BUTTERFLIES are among our most beautiful summer visitors – and the only insects that we universally love to welcome to our gardens (unless you grow cabbages, perhaps).
But how well do you know the most common species? We have become so removed from daily contact with the countryside that many of us are unfamiliar with all but the most iconic or instantly recognisable, like the peacock, small tortoiseshell or painted lady.
It doesn’t help that they flit about so quickly that it can be hard to study them closely, though Butterfly Conservation have produced a handy series of spotters’ guides as part of their ongoing Big Butterfly Count, as featured on our Nature Guides page.
Britain has about 56 species in total, with about three dozen in the Chilterns, as captured in a colourful charity wallchart by members of the Chesham Wildlife group.
With many families exploring their local lanes and footpaths during lockdown, there’s been an upsurge of interest in the natural world, and TV programmes like Springwatch have helped spread the word – along with enthusiastic young naturalists like Rebecca’s Butterfly Farm on Twitter and Youtube.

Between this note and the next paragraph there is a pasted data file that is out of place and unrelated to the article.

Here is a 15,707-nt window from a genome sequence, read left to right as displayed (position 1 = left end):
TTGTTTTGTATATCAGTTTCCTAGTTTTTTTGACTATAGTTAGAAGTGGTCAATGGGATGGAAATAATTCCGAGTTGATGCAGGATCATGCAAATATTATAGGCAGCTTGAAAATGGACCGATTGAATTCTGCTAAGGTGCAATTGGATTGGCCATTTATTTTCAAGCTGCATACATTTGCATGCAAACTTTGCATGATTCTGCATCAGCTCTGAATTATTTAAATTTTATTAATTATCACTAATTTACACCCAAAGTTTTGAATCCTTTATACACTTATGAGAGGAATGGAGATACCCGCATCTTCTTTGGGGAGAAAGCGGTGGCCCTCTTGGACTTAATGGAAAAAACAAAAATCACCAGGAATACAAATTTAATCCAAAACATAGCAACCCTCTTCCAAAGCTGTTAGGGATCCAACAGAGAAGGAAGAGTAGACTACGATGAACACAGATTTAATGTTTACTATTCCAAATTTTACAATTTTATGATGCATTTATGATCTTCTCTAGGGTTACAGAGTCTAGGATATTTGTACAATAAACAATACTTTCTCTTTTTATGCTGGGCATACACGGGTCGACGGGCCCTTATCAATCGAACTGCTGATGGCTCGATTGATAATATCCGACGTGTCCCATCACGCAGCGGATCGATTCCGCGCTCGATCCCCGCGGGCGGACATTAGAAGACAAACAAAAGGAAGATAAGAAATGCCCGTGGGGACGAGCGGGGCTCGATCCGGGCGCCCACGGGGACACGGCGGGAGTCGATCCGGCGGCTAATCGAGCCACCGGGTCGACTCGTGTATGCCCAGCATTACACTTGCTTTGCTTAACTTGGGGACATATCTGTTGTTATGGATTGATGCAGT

Habitat loss is a major problem for many butterfly series, especially specialists like the marsh fritillary which can be extremely fussy, and if their food plant or habitat becomes scarce, so do they.
Some specialists, such as the high brown and pearl-bordered fritillaries, are near to extinction in Britain, while other wider countryside species have also declined in areas where agricultural activities have turned much of the countryside into an ecological desert.
Although many factors have contributed to butterfly decline – a changing climate, pesticides and habitat loss – some species have increased in abundance, so it’s certainly not all bad news.
More than 72,000 citizen scientists have been taking part in the annual butterfly count, with a million butterflies spotted – the top five being the large white, small white, gatekeeper, peacock and meadow brown.
But did you immediately recognise the species featured on this page? From the top they were: a gatekeeper at Stoke Common, a peacock at Woolman’s Wood, a silver-washed fritillary at Black Park and a cinnabar moth caterpillar at Stoke Common…